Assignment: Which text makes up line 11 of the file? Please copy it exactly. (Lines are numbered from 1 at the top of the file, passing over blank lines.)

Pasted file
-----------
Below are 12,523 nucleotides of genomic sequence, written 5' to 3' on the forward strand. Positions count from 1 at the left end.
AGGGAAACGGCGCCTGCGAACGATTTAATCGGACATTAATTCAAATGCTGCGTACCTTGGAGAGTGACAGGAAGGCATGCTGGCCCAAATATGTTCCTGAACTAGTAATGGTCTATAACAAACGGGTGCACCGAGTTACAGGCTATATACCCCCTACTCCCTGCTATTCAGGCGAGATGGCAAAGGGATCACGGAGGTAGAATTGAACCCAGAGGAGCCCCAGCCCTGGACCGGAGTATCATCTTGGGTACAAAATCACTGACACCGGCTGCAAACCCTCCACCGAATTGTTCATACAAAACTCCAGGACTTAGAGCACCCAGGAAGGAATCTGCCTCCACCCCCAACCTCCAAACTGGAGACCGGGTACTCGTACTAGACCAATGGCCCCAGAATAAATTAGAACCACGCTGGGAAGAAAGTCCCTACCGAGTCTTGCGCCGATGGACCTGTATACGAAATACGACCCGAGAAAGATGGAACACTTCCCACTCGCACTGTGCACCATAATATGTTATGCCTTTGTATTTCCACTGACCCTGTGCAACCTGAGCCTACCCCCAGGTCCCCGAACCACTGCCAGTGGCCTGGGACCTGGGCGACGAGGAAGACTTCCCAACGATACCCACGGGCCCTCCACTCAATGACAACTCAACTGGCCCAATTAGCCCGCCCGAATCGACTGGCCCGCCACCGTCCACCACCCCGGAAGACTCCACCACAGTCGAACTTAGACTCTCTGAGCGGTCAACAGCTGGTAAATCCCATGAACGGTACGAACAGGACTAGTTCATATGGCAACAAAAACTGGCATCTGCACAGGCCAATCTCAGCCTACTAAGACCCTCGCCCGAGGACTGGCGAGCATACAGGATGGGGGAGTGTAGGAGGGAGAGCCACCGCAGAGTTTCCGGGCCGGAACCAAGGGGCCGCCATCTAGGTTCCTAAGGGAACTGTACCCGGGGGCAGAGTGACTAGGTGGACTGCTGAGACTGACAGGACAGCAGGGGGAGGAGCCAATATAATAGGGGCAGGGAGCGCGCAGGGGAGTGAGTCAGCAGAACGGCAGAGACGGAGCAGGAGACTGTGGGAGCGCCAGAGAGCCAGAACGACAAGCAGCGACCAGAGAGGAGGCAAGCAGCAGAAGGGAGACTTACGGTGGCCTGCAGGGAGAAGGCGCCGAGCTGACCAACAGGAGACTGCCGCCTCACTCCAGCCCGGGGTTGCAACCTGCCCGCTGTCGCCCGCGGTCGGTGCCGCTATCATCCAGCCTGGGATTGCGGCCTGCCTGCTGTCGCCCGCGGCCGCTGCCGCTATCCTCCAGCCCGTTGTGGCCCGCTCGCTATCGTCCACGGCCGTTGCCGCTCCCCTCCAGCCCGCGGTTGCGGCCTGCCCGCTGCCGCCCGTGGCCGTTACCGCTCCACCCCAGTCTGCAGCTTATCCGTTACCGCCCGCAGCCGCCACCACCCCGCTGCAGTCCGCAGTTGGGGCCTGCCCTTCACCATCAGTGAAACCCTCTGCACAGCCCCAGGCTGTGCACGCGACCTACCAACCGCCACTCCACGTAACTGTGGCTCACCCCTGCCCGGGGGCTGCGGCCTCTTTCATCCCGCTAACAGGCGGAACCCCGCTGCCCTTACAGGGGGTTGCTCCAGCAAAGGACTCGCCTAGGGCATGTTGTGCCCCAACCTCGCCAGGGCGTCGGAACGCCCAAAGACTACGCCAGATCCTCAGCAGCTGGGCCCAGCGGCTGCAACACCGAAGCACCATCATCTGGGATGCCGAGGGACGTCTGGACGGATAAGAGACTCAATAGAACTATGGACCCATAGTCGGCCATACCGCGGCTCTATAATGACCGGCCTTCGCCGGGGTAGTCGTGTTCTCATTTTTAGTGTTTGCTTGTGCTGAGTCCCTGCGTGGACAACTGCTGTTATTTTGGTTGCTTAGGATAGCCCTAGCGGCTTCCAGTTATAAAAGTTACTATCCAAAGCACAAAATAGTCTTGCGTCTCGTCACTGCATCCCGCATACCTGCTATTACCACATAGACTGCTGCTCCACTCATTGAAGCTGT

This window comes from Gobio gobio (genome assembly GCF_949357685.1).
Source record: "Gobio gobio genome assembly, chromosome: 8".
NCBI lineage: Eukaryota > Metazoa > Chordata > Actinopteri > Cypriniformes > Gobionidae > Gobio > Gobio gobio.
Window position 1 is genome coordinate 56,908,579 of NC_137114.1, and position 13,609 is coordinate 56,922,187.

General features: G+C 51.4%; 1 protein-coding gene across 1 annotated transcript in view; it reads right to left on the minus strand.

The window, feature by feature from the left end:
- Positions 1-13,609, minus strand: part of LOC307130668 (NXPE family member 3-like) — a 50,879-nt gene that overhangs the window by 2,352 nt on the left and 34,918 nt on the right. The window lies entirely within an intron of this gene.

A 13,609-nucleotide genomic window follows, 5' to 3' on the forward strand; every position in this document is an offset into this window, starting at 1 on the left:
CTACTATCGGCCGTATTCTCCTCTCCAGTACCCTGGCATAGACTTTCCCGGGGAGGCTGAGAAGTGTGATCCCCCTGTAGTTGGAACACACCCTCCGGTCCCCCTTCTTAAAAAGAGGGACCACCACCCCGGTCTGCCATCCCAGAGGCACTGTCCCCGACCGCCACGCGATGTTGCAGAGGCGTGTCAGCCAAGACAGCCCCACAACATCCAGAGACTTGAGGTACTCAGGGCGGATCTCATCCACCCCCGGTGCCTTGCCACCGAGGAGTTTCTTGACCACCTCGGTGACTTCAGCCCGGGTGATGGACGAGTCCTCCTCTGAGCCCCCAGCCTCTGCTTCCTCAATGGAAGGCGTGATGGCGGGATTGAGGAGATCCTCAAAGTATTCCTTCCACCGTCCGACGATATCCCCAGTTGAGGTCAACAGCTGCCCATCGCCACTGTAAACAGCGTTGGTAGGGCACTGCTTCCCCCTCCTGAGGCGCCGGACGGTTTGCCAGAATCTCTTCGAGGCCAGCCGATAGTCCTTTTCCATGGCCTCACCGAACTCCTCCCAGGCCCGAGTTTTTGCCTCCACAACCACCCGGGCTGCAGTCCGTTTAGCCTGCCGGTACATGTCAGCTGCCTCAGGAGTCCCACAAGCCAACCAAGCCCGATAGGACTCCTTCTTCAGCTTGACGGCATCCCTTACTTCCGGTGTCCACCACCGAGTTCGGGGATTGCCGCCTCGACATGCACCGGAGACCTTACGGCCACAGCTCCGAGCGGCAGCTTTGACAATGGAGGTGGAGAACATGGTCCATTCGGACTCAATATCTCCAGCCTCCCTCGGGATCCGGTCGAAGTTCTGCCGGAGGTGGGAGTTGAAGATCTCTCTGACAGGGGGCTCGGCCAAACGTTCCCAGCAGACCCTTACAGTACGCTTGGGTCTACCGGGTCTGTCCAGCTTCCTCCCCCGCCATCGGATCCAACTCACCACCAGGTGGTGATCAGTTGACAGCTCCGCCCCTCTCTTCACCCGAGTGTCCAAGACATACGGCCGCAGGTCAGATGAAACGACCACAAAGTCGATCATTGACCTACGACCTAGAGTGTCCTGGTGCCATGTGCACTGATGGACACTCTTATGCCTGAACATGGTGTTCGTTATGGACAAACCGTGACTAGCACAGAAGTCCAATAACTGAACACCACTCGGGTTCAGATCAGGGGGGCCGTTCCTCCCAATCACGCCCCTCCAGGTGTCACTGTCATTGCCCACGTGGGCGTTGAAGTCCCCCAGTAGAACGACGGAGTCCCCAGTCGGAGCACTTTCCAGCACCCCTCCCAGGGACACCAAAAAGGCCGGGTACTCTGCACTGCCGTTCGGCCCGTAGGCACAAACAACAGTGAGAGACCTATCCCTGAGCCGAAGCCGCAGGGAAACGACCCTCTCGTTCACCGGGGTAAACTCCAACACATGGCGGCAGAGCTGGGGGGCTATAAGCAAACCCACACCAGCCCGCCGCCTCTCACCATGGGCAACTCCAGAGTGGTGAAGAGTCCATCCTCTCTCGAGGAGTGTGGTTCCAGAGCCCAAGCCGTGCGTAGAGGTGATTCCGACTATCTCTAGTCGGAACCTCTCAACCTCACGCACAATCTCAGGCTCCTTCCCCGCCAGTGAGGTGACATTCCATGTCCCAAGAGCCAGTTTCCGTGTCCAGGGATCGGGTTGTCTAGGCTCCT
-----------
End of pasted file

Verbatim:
CTACTATCGGCCGTATTCTCCTCTCCAGTACCCTGGCATAGACTTTCCCGGGGAGGCTGAGAAGTGTGATCCCCCTGTAGTTGGAACACACCCTCCGGTCCCCCTTCTTAAAAAGAGGGACCACCACCCCGGTCTGCCATCCCAGAGGCACTGTCCCCGACCGCCACGCGATGTTGCAGAGGCGTGTCAGCCAAGACAGCCCCACAACATCCAGAGACTTGAGGTACTCAGGGCGGATCTCATCCACCCCCGGTGCCTTGCCACCGAGGAGTTTCTTGACCACCTCGGTGACTTCAGCCCGGGTGATGGACGAGTCCTCCTCTGAGCCCCCAGCCTCTGCTTCCTCAATGGAAGGCGTGATGGCGGGATTGAGGAGATCCTCAAAGTATTCCTTCCACCGTCCGACGATATCCCCAGTTGAGGTCAACAGCTGCCCATCGCCACTGTAAACAGCGTTGGTAGGGCACTGCTTCCCCCTCCTGAGGCGCCGGACGGTTTGCCAGAATCTCTTCGAGGCCAGCCGATAGTCCTTTTCCATGGCCTCACCGAACTCCTCCCAGGCCCGAGTTTTTGCCTCCACAACCACCCGGGCTGCAGTCCGTTTAGCCTGCCGGTACATGTCAGCTGCCTCAGGAGTCCCACAAGCCAACCAAGCCCGATAGGACTCCTTCTTCAGCTTGACGGCATCCCTTACTTCCGGTGTCCACCACCGAGTTCGGGGATTGCCGCCTCGACATGCACCGGAGACCTTACGGCCACAGCTCCGAGCGGCAGCTTTGACAATGGAGGTGGAGAACATGGTCCATTCGGACTCAATATCTCCAGCCTCCCTCGGGATCCGGTCGAAGTTCTGCCGGAGGTGGGAGTTGAAGATCTCTCTGACAGGGGGCTCGGCCAAACGTTCCCAGCAGACCCTTACAGTACGCTTGGGTCTACCGGGTCTGTCCAGCTTCCTCCCCCGCCATCGGATCCAACTCACCACCAGGTGGTGATCAGTTGACAGCTCCGCCCCTCTCTTCACCCGAGTGTCCAAGACATACGGCCGCAGGTCAGATGAAACGACCACAAAGTCGATCATTGACCTACGACCTAGAGTGTCCTGGTGCCATGTGCACTGATGGACACTCTTATGCCTGAACATGGTGTTCGTTATGGACAAACCGTGACTAGCACAGAAGTCCAATAACTGAACACCACTCGGGTTCAGATCAGGGGGGCCGTTCCTCCCAATCACGCCCCTCCAGGTGTCACTGTCATTGCCCACGTGGGCGTTGAAGTCCCCCAGTAGAACGACGGAGTCCCCAGTCGGAGCACTTTCCAGCACCCCTCCCAGGGACACCAAAAAGGCCGGGTACTCTGCACTGCCGTTCGGCCCGTAGGCACAAACAACAGTGAGAGACCTATCCCTGAGCCGAAGCCGCAGGGAAACGACCCTCTCGTTCACCGGGGTAAACTCCAACACATGGCGGCAGAGCTGGGGGGCTATAAGCAAACCCACACCAGCCCGCCGCCTCTCACCATGGGCAACTCCAGAGTGGTGAAGAGTCCATCCTCTCTCGAGGAGTGTGGTTCCAGAGCCCAAGCCGTGCGTAGAGGTGATTCCGACTATCTCTAGTCGGAACCTCTCAACCTCACGCACAATCTCAGGCTCCTTCCCCGCCAGTGAGGTGACATTCCATGTCCCAAGAGCCAGTTTCCGTGTCCAGGGATCGGGTTGTCTAGGCTCCT